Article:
Most research has shown that chaparral has significant health risks, which is why the herb is banned in many countries. Yet, despite being listed as a poisonous plant by the Food and Drug Administration (FDA), it’s still available for sale in the United States and online (14).

Although NDGA from chaparral is a potent antioxidant, it has been found to have serious negative health effects, including hepatotoxicity, which is drug- or chemically-induced liver injury (5, 15, 16).

While there appears to be a connection between chaparral and liver toxicity, the mechanism is unclear. Some hypothesize that it’s related to NDGA affecting the liver’s ability to remove toxins (17).

In 1968, NDGA lost its status as “Generally Recognized as Safe” by the FDA due to its potential harm. In 1992, the FDA issued a public warning about the safety risks of chaparral due to a large number of reports of liver failure (17).

Despite this, there is debate regarding its safety, since anecdotally, the herb has been used for centuries with no reports of liver failure. Moreover, some small studies have found no signs of liver failure after supplementing with small amounts of the herb (17, 18, 19).

Therefore, some researchers believe that the surge in observed liver failure in the 1990s may be related to other factors in combination with chaparral — not the herb alone (17, 18).

It appears that most side effects of chaparral supplements occur due to its higher volume of NDGA. Chaparral tea usually has lower concentrations of NDGA and is associated with few reports of side effects (17).

That said, many reports have shown that chaparral overdose occurs easily and from small amounts (5).


Currently, no safe dose for chaparral or any of its products has been established.

Certain preparations, such as homeopathic dilutions and supplements, may increase the risk of liver damage and should be avoided (5, 20).

Although chaparral tea tends to have lower concentrations of NDGA, there is still a risk of toxicity depending on the number of leaves used and how long the beverage is steeped (20).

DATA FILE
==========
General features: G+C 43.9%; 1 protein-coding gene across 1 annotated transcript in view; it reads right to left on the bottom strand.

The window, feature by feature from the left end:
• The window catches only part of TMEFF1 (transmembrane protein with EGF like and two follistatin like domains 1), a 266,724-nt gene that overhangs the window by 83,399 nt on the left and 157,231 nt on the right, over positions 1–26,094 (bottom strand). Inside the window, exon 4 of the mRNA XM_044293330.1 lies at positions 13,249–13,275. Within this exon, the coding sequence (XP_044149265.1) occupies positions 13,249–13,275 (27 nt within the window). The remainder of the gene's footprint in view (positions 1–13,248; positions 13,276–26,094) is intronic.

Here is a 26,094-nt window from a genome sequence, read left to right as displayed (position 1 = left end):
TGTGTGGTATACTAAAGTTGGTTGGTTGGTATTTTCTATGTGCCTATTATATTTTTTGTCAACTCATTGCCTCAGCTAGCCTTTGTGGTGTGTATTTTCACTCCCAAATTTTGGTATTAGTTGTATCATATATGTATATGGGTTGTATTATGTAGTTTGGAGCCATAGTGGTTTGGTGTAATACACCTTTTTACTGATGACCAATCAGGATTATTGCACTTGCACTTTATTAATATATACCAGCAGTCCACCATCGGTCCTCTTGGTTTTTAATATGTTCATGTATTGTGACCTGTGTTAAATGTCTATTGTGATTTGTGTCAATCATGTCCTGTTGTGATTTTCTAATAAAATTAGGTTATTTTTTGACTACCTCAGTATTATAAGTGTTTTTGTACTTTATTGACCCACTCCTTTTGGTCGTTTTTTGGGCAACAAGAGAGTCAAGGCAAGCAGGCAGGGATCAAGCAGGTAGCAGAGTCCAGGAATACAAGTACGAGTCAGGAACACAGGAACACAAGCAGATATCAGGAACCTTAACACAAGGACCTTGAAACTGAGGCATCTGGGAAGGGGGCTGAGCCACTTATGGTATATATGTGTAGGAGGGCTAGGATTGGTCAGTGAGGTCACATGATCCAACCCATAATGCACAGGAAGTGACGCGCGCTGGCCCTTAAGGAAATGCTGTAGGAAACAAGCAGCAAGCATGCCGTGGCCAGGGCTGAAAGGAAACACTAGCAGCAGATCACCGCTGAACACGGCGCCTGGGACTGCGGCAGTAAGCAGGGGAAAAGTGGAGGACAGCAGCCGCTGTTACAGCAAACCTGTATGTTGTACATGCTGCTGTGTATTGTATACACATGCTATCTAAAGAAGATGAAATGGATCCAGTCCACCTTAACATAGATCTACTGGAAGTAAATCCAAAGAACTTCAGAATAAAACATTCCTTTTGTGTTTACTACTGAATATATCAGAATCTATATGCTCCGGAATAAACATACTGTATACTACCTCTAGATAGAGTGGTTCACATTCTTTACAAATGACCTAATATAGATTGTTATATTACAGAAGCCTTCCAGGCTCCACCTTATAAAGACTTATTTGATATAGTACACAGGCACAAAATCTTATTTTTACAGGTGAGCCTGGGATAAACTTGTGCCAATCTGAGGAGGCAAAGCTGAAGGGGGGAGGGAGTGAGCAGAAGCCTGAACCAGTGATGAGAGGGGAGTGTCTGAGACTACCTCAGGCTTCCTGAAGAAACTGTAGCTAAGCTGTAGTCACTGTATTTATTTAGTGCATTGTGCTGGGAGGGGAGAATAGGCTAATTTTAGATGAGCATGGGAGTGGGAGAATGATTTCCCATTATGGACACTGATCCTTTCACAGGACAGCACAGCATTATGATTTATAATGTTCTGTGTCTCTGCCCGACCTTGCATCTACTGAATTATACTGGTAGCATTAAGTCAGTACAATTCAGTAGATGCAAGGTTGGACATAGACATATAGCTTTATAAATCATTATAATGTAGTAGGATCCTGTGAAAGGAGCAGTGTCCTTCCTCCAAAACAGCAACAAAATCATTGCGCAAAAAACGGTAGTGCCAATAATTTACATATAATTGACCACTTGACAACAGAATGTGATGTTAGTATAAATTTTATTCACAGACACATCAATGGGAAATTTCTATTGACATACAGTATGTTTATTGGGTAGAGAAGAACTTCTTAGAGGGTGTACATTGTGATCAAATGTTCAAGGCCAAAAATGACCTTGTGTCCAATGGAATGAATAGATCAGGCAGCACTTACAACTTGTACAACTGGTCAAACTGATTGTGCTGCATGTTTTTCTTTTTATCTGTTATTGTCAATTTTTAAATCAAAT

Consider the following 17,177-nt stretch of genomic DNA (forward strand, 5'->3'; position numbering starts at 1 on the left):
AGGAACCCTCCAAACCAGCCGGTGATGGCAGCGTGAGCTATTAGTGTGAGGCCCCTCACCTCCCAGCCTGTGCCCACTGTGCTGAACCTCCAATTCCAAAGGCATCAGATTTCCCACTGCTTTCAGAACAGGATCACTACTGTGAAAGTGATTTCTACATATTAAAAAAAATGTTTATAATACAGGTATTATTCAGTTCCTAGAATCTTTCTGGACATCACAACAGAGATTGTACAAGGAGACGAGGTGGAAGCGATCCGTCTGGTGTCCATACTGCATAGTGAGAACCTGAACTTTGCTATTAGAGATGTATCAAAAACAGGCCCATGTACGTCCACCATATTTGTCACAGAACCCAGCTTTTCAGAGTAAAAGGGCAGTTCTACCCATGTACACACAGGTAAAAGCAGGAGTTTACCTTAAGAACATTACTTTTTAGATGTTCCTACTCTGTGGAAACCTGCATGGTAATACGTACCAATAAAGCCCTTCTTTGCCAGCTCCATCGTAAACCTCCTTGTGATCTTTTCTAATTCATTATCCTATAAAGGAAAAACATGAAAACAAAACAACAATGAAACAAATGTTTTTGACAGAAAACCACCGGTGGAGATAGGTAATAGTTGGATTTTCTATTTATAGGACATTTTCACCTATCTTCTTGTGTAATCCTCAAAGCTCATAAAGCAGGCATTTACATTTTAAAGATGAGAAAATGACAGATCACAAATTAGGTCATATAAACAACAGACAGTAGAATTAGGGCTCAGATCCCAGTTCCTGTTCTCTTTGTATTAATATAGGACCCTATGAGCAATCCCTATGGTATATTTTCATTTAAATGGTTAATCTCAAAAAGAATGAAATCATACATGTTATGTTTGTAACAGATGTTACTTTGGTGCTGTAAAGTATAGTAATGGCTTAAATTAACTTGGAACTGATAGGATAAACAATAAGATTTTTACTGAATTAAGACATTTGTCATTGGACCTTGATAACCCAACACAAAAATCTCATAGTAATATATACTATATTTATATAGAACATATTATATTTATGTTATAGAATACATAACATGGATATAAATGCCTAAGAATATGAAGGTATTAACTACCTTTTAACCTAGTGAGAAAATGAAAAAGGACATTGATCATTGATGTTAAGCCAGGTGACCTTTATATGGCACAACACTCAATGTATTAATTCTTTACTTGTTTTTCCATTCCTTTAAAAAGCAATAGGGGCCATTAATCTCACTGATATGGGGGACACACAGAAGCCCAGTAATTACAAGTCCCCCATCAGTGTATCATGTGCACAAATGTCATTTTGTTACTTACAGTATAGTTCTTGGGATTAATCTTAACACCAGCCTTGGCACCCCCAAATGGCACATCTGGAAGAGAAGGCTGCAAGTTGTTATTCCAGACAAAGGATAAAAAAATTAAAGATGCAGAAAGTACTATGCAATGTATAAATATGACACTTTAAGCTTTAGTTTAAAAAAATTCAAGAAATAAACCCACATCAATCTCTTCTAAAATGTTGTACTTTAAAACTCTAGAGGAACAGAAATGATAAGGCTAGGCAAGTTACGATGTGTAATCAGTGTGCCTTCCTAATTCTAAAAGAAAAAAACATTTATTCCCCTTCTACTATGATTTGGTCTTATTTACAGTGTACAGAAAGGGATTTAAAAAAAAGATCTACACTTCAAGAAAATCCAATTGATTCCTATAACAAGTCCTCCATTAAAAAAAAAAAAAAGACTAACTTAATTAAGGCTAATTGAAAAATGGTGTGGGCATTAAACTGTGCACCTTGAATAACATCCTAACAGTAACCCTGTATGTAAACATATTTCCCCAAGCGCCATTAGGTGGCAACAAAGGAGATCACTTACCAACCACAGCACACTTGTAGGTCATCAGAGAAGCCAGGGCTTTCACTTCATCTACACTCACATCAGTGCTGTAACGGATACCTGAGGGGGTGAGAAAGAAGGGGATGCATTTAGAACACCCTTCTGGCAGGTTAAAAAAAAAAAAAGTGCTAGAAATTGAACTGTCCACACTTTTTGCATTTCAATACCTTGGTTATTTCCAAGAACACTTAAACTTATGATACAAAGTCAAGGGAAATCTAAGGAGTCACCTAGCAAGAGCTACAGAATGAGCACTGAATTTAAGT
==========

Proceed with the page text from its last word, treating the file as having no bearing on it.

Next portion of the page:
Moreover, chapparal’s safety during pregnancy and breastfeeding is unknown. In some animal research, it’s been shown to induce uterine contractions. Children should also avoid using this herb due to a higher risk of toxicity (20).

Those with liver or renal failure should avoid taking it as well, as it may worsen their condition. Finally, due to its interference in drug metabolism, it’s best to avoid chaparral if you’re taking any medications (20).

In fact, it’s best to avoid taking this herb altogether to avoid unwanted and unsafe side effects.


Chaparral is likely unsafe when consumed even in small amounts due to its damaging effects on the liver. Because of its safety risks, it’s best to avoid chaparral in all forms.

Chaparral is an herb that has been used as a cure-all for various ailments for centuries.

It’s sold as a tea, supplement, oil, and homeopathic preparation. Though it’s banned in some countries, it’s still available in the United States and online.

Although some animal and test-tube studies support its anticancer and anti-inflammatory properties, there are no human studies available due to its serious risk to human health.

Consuming even small amounts of chaparral has been shown to be toxic to the liver, potentially causing you to need a liver transplant.

As such, it’s best to avoid taking chaparral altogether.